Experiments in Rebellion: Meditation

Photo by Chris Lawton

The first time I tried to meditate, I was eight years old. My father would chop wood every day in the winter to feed our continuously burning fire. One day, as the darkness crept up on the evening, I remember staring into the fire when no one was around (I am the second of four children and grew up in a loud, chaotic, intense household where solitude was a commodity), and settling into a state of calm.


Almost instinctively, I went to my mom’s bathroom and grabbed a jar of bath salts. I stuck a single candle into the jar to hold it upright, placed it in front of the fire, and, upon lighting it, created what I now know was an impromptu altar. I placed my little makeshift elemental homage in front of the fire, sat cross-legged, put my hands in gyan mudra (i.e. thumb to forefinger), and began chanting “OM.”


I was just a kid. I had no access to meditators, altars, or mantras. I just did it.


My father walked in on me in the living room, with my eyes closed, chanting like a damn guru, and stared at me, speechless. “What in the world are you doing?” he asked. Immediately, I felt shame because I had no intellectual understanding of what I was doing. I just knew that the fire, the quiet, a comfortable seat, and a mantra made me feel good.


I strengthened my resolve, looked back at him, and simply said, “meditating,” like it wasn’t a big deal that his 8 year old daughter had built an altar in the living room. “Well, okay then,” he replied, and shrugged and walked out of the room. To this day, meditating in front of fire is my favorite way to tap in.


I remember being on the playground in elementary school, and just wanting to sit quietly by myself. Teachers would come up to ask me if something was wrong, trying to uncover the hidden pain that would drive me to be alone, but I just wanted to sit there and observe. They couldn’t believe that a child would enjoy stillness. Each teacher would walk away in disbelief, but was soon followed by another.


It wasn’t until I was around 18 that I began meditating seriously, though. I had stopped tapping into that place at all in my early teenage years, and I was out of practice. I had to relearn the physical stuff, but I also had to rediscover that place within myself. Today, I am an energy healer, mentor, speaker, teacher, writer, designer, crystal dealer, and meditation artist, and I’ve learned that an untrained mind is a recipe for disaster.


I do not claim to be a meditation master, but I’ve been doing it for a long time. Meditation is the gateway to awareness, to spiritual insight, and to freedom. It is liberation and it is self-realization. It also has a measurable impact on your ability to focus and your sense of well-being. Three minutes of meditation impacts your circulation, eleven minutes impacts your nerves and glandular system, and just over an hour can change your brain. Yes, your brain. Meditation is medicine.


For those who wish to purify the mind, know the unknown, and heal from within, meditation is the key.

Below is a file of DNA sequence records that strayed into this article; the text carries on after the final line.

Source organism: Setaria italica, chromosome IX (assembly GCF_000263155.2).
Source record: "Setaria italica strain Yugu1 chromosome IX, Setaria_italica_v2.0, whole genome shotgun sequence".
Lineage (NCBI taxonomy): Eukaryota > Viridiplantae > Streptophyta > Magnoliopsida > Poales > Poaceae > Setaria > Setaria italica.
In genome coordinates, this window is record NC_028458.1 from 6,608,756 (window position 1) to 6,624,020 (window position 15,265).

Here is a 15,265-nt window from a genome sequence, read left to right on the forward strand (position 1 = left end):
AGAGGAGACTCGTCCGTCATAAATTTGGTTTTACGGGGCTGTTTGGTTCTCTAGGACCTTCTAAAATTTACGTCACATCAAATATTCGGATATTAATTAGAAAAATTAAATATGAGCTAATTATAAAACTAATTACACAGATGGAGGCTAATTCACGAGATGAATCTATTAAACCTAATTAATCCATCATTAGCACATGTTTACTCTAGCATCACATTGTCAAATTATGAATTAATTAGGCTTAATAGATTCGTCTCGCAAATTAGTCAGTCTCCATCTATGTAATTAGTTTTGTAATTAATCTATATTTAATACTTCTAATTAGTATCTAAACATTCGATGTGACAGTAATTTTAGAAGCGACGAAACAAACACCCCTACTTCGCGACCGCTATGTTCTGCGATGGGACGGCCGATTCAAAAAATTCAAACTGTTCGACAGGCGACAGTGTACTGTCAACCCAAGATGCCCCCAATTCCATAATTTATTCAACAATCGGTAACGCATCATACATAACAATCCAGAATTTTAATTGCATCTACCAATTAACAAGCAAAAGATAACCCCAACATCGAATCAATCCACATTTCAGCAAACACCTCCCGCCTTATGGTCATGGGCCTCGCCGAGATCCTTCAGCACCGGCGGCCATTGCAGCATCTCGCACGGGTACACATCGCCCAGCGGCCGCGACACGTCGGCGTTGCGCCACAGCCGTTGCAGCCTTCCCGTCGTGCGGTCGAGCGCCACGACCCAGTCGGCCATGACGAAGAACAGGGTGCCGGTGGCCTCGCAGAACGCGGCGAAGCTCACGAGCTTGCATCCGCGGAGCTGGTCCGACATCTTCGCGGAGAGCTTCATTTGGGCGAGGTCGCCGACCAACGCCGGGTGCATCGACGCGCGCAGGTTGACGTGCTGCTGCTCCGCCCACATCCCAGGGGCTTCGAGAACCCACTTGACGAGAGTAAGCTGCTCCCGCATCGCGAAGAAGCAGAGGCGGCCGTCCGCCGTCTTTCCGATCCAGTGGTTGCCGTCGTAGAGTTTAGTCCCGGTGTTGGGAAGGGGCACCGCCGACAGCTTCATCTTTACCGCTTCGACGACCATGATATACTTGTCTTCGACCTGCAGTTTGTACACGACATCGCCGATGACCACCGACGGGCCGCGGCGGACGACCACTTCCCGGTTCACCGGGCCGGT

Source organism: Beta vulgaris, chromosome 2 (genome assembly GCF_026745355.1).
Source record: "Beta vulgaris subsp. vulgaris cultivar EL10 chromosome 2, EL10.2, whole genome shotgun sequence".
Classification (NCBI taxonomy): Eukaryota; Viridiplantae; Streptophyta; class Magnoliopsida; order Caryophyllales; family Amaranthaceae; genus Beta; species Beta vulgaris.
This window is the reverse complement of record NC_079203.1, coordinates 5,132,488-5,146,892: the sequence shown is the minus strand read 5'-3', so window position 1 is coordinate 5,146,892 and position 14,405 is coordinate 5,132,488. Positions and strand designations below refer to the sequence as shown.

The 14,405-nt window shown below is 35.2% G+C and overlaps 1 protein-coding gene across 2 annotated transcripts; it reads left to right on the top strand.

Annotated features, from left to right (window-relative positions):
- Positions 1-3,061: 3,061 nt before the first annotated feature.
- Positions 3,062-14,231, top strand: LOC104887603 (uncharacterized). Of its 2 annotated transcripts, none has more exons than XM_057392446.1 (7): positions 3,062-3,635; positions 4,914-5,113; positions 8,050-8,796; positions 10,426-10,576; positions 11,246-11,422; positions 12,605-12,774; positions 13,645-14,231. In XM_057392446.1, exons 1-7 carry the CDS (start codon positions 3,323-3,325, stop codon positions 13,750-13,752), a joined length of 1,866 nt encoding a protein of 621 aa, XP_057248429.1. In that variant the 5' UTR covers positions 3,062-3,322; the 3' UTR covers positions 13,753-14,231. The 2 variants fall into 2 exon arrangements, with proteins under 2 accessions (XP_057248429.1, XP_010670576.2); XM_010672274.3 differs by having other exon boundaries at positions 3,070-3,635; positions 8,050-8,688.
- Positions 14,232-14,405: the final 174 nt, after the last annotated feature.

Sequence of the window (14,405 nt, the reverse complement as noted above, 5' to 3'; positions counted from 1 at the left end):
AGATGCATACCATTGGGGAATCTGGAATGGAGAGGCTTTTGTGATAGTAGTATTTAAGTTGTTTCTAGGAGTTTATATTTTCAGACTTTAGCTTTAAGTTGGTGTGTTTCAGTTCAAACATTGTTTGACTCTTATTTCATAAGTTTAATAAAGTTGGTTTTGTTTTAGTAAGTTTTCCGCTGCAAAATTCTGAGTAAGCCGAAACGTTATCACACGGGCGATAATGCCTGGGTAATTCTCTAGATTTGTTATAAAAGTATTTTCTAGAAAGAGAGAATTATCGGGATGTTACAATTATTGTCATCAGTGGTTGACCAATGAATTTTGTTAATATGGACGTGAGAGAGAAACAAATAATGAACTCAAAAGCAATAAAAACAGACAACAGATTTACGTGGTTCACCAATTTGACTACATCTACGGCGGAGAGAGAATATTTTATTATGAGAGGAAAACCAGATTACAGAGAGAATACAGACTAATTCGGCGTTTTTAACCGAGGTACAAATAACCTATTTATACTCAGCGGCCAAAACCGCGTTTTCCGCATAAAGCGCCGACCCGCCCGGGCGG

Here is how to run an experiment in meditation:


Step 1: Establish a practice. Plan to be consistent & diligent, even before you start. This means devoting yourself wholeheartedly instead of daydreaming on the floor and calling it meditation.


Step 2: Get an accountability partner. Ask a likeminded friend to do it with you, so you can hold each other accountable to your commitments.


Step 3: Set goals. Strive to overcoming impatience, distraction, or boredom. Choose to meditate for 21 days in a row. Try to meditate for 11 minutes twice daily, or 20 minutes morning and evening. Perhaps a “no alcohol unless I’ve meditated” rule will work for you. Record how you are feeling physically, emotionally, and spiritually before and after your meditation sessions so you can track your progress.


Step 4: Create an altar or sacred space. Put framed photos of inspiring figures, family members, mentors or powerful quotes on a low bench or shelf. Place crystals and fresh flowers on your altar, and maybe seashells or rocks from places of personal significance. Then place a blanket and meditation pillow in front, facing the altar. Burn sage or palo santo, or light a white candle. Having a place in your home that is devoted to stillness sets an intentional tone, and it’s more inviting when it comes time to meditate.


Step 5: Keep your attention on your breath. Neutrally observe the subtle sensations experienced from breathing deeply and slowly. If thoughts arise (and they will) become the neutral observer of your monkey mind. Let them arise, then let them go. Come back to your breath.


Step 6: Never complain through your experiment. Do not give energy to thoughts and words like “I can’t do this,” “I suck at stillness,” “This shit is boring,” etc. Just commit to it and do it with grace.


In a world where everyone is distracted and tech-obsessed, it is so refreshing and attractive to commune with someone who is truly present, attentive, and mindful. Give energy to your meditation practice so you can be that breath of fresh air.



Did You Know?

  • Practiced meditators may have an increase in tissue in brain areas that involve impulse control and attention. People who meditate may also be kinder than those who do not. (Smithsonian)

  • Mindfulness reduces age and race bias. (Lueke & Gibson 2014)


Wanna Dig Deeper?

  • Explore: Kalisa offers guided meditation downloads, music, crystals, and private sessions on her website

  • Read: The Mind Illuminated by Culadasa

  • Unify.org: A non-profit that organizes synchronized global meditations for world peace and socio-political activism


Background, Context & Reference


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